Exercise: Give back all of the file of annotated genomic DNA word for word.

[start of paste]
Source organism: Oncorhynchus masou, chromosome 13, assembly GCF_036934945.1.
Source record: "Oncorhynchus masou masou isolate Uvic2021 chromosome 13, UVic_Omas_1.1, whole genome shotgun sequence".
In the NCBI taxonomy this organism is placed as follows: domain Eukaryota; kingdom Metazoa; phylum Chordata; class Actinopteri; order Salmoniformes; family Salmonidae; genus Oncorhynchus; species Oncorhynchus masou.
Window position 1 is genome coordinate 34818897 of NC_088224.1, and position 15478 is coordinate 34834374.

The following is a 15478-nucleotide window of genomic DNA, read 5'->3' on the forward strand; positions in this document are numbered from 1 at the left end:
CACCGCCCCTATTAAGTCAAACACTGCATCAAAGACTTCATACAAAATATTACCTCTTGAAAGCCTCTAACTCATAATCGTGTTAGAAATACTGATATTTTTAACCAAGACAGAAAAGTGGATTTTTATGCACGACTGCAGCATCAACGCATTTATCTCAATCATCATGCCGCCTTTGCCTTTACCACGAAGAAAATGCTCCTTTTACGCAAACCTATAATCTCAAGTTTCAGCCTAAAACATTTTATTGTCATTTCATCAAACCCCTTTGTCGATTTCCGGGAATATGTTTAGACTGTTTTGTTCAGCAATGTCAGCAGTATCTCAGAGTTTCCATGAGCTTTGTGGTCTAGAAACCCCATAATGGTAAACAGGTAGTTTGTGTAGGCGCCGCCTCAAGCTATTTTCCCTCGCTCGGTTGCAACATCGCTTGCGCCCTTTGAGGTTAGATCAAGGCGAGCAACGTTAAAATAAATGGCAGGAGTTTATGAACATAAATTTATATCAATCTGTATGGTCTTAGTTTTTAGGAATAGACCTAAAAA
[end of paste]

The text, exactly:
Source organism: Oncorhynchus masou, chromosome 13, assembly GCF_036934945.1.
Source record: "Oncorhynchus masou masou isolate Uvic2021 chromosome 13, UVic_Omas_1.1, whole genome shotgun sequence".
In the NCBI taxonomy this organism is placed as follows: domain Eukaryota; kingdom Metazoa; phylum Chordata; class Actinopteri; order Salmoniformes; family Salmonidae; genus Oncorhynchus; species Oncorhynchus masou.
Window position 1 is genome coordinate 34818897 of NC_088224.1, and position 15478 is coordinate 34834374.

The following is a 15478-nucleotide window of genomic DNA, read 5'->3' on the forward strand; positions in this document are numbered from 1 at the left end:
CACCGCCCCTATTAAGTCAAACACTGCATCAAAGACTTCATACAAAATATTACCTCTTGAAAGCCTCTAACTCATAATCGTGTTAGAAATACTGATATTTTTAACCAAGACAGAAAAGTGGATTTTTATGCACGACTGCAGCATCAACGCATTTATCTCAATCATCATGCCGCCTTTGCCTTTACCACGAAGAAAATGCTCCTTTTACGCAAACCTATAATCTCAAGTTTCAGCCTAAAACATTTTATTGTCATTTCATCAAACCCCTTTGTCGATTTCCGGGAATATGTTTAGACTGTTTTGTTCAGCAATGTCAGCAGTATCTCAGAGTTTCCATGAGCTTTGTGGTCTAGAAACCCCATAATGGTAAACAGGTAGTTTGTGTAGGCGCCGCCTCAAGCTATTTTCCCTCGCTCGGTTGCAACATCGCTTGCGCCCTTTGAGGTTAGATCAAGGCGAGCAACGTTAAAATAAATGGCAGGAGTTTATGAACATAAATTTATATCAATCTGTATGGTCTTAGTTTTTAGGAATAGACCTAAAAA